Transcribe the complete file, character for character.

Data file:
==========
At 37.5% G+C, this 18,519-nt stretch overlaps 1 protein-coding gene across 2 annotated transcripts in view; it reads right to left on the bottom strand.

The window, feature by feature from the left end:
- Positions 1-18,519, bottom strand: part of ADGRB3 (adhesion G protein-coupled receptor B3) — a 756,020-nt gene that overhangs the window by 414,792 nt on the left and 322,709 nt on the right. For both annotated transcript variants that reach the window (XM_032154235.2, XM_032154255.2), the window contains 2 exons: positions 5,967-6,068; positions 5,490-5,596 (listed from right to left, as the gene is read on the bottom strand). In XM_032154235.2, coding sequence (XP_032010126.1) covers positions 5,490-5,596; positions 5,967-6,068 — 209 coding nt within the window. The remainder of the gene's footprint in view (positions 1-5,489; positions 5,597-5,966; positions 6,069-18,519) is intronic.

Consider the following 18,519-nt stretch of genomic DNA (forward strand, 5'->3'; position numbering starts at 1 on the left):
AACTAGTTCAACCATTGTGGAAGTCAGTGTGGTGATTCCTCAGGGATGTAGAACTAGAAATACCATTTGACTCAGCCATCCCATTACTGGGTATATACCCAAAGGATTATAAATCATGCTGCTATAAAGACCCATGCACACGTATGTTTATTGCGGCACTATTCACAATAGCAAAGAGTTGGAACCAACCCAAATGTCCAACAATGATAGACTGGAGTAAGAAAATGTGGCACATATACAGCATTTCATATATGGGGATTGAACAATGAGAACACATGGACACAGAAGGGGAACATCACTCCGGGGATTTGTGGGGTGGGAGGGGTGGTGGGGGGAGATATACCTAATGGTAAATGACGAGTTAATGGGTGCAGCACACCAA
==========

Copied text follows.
At 37.5% G+C, this 18,519-nt stretch overlaps 1 protein-coding gene across 2 annotated transcripts in view; it reads right to left on the bottom strand.

The window, feature by feature from the left end:
- Positions 1-18,519, bottom strand: part of ADGRB3 (adhesion G protein-coupled receptor B3) — a 756,020-nt gene that overhangs the window by 414,792 nt on the left and 322,709 nt on the right. For both annotated transcript variants that reach the window (XM_032154235.2, XM_032154255.2), the window contains 2 exons: positions 5,967-6,068; positions 5,490-5,596 (listed from right to left, as the gene is read on the bottom strand). In XM_032154235.2, coding sequence (XP_032010126.1) covers positions 5,490-5,596; positions 5,967-6,068 — 209 coding nt within the window. The remainder of the gene's footprint in view (positions 1-5,489; positions 5,597-5,966; positions 6,069-18,519) is intronic.

Consider the following 18,519-nt stretch of genomic DNA (forward strand, 5'->3'; position numbering starts at 1 on the left):
AACTAGTTCAACCATTGTGGAAGTCAGTGTGGTGATTCCTCAGGGATGTAGAACTAGAAATACCATTTGACTCAGCCATCCCATTACTGGGTATATACCCAAAGGATTATAAATCATGCTGCTATAAAGACCCATGCACACGTATGTTTATTGCGGCACTATTCACAATAGCAAAGAGTTGGAACCAACCCAAATGTCCAACAATGATAGACTGGAGTAAGAAAATGTGGCACATATACAGCATTTCATATATGGGGATTGAACAATGAGAACACATGGACACAGAAGGGGAACATCACTCCGGGGATTTGTGGGGTGGGAGGGGTGGTGGGGGGAGATATACCTAATGGTAAATGACGAGTTAATGGGTGCAGCACACCAA